Microsoft KB Archive/104246

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Causes of L2023: Entry WEP : Export Imported

Article ID: 104246

Article Last Modified on 12/1/2003


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This article was previously published under Q104246


When building a dynamic-link library (DLL) with Visual C++, the following linker error can occur:

L2023 : entry WEP : export imported


This error is usually caused by linking with a third-party DLL's import library that publicly exports its WEP (Windows exit procedure) routine.


Although removing the lines


from your .DEF file may avoid the error, this method is not recommended because there can be problems with Windows calling the WEP (either your own or the WEP provided by the DLL run-time library) when your DLL is unloaded.

As stated, the most common cause of this error is linking with another DLL's import library that was built to publicly export a WEP function. If you are linking your DLL with other third-party or in-house import libraries, you may want to examine them closely. If some of these import libraries are yours, you can modify the way they are built so that they don't put their WEP routines into the import library.

Either of the following steps will cause a DLL's exported WEP not to be added to its import library:

  • Build the import library using the IMPLIB switch /NOWEP. The /NOWEP switch causes IMPLIB not to attempt to put a DLL's WEP function into the import library it is creating. This is the default when building a DLL with Visual C++ 1.0. This is described in IMPLIB.WRI, in the Visual C++ Tech Notes. -or-

  • In the DLL's .DEF file, specify the WEP as PRIVATE, using the following syntax:


    This will cause the WEP of the DLL to be exported, but will make IMPLIB ignore it, so it shouldn't conflict with anything else. This is described in the Visual C++ MSCOPTS.HLP file, which can be reached from the Visual C++ Professional Edition's Integrated Development Environment (IDE) by selecting Help, Build Tools, Module-Definition File Statements, EXPORTS, PRIVATE.

If you do not have control over the way the other DLLs are built, then you have a few other options:

  • Attempt to obtain (from the DLL's developers) an import library without a publicly exported WEP. -or-

  • Use the IMPLIB utility with the /NOWEP switch on the DLL you are linking to, to create a new import library without a WEP in it. If you do this, first make a backup copy of the import library. -or-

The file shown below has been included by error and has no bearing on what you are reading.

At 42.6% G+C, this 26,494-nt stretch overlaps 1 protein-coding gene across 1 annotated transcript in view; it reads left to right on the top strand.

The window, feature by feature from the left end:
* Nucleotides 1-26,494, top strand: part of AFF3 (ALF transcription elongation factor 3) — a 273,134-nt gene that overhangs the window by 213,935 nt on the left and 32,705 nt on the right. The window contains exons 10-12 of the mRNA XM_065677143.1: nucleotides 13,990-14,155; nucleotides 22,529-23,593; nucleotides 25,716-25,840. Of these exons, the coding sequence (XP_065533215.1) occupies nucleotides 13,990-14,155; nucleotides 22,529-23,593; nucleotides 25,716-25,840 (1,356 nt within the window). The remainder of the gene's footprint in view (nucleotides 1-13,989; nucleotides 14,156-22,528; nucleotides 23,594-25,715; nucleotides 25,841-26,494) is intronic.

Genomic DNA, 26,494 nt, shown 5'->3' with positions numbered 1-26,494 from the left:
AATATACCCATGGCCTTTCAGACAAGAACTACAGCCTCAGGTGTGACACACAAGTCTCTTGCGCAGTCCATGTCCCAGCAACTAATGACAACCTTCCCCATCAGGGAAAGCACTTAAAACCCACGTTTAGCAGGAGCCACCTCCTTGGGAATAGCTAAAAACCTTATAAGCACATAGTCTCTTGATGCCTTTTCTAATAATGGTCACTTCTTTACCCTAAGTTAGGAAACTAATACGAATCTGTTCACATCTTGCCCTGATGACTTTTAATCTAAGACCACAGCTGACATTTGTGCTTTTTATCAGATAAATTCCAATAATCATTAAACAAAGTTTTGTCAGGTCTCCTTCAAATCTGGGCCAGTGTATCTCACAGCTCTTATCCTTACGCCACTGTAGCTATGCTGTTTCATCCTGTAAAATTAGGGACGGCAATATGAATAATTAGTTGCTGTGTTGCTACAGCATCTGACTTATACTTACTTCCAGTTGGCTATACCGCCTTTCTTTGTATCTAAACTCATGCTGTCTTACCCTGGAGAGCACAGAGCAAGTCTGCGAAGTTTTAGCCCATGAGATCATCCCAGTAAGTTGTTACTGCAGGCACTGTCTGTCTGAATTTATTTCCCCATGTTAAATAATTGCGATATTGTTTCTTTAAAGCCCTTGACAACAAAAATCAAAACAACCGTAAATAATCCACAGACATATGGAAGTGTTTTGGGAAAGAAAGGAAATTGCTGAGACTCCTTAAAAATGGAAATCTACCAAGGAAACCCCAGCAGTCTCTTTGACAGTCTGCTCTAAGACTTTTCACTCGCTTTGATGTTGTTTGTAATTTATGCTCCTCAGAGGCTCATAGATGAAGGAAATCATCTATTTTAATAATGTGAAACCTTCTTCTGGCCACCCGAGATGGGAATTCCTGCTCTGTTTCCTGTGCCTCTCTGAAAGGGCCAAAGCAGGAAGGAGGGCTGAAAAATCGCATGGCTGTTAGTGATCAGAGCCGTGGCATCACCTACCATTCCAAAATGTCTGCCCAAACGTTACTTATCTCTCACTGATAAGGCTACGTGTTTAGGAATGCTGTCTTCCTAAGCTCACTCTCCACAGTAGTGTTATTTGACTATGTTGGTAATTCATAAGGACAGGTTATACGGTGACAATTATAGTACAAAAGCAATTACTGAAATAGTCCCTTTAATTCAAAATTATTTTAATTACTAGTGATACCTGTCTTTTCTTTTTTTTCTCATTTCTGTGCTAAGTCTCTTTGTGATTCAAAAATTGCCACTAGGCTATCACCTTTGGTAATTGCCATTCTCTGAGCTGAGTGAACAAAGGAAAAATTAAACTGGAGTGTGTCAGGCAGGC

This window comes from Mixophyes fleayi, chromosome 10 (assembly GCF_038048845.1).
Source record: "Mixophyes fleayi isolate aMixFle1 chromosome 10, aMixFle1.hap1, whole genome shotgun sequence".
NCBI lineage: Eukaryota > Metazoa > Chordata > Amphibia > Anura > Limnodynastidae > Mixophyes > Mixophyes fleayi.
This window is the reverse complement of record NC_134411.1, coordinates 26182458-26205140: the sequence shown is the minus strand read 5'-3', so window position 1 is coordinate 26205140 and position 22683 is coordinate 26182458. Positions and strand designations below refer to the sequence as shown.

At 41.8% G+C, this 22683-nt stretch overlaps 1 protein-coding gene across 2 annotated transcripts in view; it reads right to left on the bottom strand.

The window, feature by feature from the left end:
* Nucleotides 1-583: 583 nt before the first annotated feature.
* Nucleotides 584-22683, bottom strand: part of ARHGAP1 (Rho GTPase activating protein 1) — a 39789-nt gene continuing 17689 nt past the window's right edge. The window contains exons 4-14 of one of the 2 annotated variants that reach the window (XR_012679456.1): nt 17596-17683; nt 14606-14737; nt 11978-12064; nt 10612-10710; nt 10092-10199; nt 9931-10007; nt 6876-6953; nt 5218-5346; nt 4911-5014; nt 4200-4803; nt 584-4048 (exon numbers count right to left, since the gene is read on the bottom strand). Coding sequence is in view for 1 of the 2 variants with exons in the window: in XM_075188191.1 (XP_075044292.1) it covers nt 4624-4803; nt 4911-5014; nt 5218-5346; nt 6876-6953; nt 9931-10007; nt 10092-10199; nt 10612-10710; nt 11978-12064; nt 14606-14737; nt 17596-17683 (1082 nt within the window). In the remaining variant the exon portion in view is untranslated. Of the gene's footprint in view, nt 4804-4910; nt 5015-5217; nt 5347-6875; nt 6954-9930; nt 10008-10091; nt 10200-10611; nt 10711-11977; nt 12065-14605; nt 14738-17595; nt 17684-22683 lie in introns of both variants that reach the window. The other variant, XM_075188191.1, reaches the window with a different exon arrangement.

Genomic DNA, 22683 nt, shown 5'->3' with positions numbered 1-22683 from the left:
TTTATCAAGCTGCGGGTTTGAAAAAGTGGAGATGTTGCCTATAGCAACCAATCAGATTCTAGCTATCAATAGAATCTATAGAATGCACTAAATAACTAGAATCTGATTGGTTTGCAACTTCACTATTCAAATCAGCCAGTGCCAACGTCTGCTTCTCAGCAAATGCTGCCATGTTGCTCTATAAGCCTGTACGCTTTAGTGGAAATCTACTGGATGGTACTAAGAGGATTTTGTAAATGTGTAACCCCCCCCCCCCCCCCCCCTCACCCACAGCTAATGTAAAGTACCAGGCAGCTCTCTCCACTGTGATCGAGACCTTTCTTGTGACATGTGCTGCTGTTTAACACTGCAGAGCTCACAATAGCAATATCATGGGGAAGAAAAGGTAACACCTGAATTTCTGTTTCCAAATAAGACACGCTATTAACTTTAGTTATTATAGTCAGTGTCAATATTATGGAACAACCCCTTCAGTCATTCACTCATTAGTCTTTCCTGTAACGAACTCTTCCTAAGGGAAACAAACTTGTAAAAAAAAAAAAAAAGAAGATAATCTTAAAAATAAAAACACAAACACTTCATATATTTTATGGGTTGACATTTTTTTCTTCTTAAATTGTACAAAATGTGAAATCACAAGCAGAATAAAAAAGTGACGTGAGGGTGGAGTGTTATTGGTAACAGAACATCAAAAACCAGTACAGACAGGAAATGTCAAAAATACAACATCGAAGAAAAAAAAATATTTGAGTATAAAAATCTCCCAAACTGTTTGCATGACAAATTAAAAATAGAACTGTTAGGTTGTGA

• Specify the WEP of the DLL you are building as PRIVATE, as described above. This will cause the WEP of THIS DLL to be ignored by IMPLIB, so it shouldn't conflict with anything else. This probably won't work around the L2023 error, however.

You should also make sure that you are linking with /NOE /NOD (no extended dictionary and no default libraries). You should also be linking your libraries in the following order:

Windows libraries, C run-time libraries, third-party DLLs

This ensures that the correct WEP is pulled in from the Windows C run-time libraries (libraries matching the pattern xDLLCEW.LIB).

NOTE: It is not recommended that you create your own WEP, rather than exporting the default WEP. DLL termination code should be in an _WEP routine, which the default WEP will call. This is described on page 119 and 120 of the Visual C++ 1.0 "Programming Techniques" manual, and on page 27 and 28 of the Visual C++ 1.0 "C/C++ Version 7.0 Update" manual.

If for some reason you must use your own WEP routine, you may want to examine WEP.ASM in the \MSVC\SOURCE\WIN directory. This is the source for the default WEP that is pulled in from the C run-time libraries. In such a WEP, if your application is a C++ application, you need to make sure to call all destructors of global class objects.

If you are creating a Microsoft Foundation Class (MFC) libraries version 2.0 DLL, then you can override the CWinApp::ExitInstance() member function to do your termination processing.

Additional query words: kbinf 1.00 technote

Keywords: kb16bitonly KB104246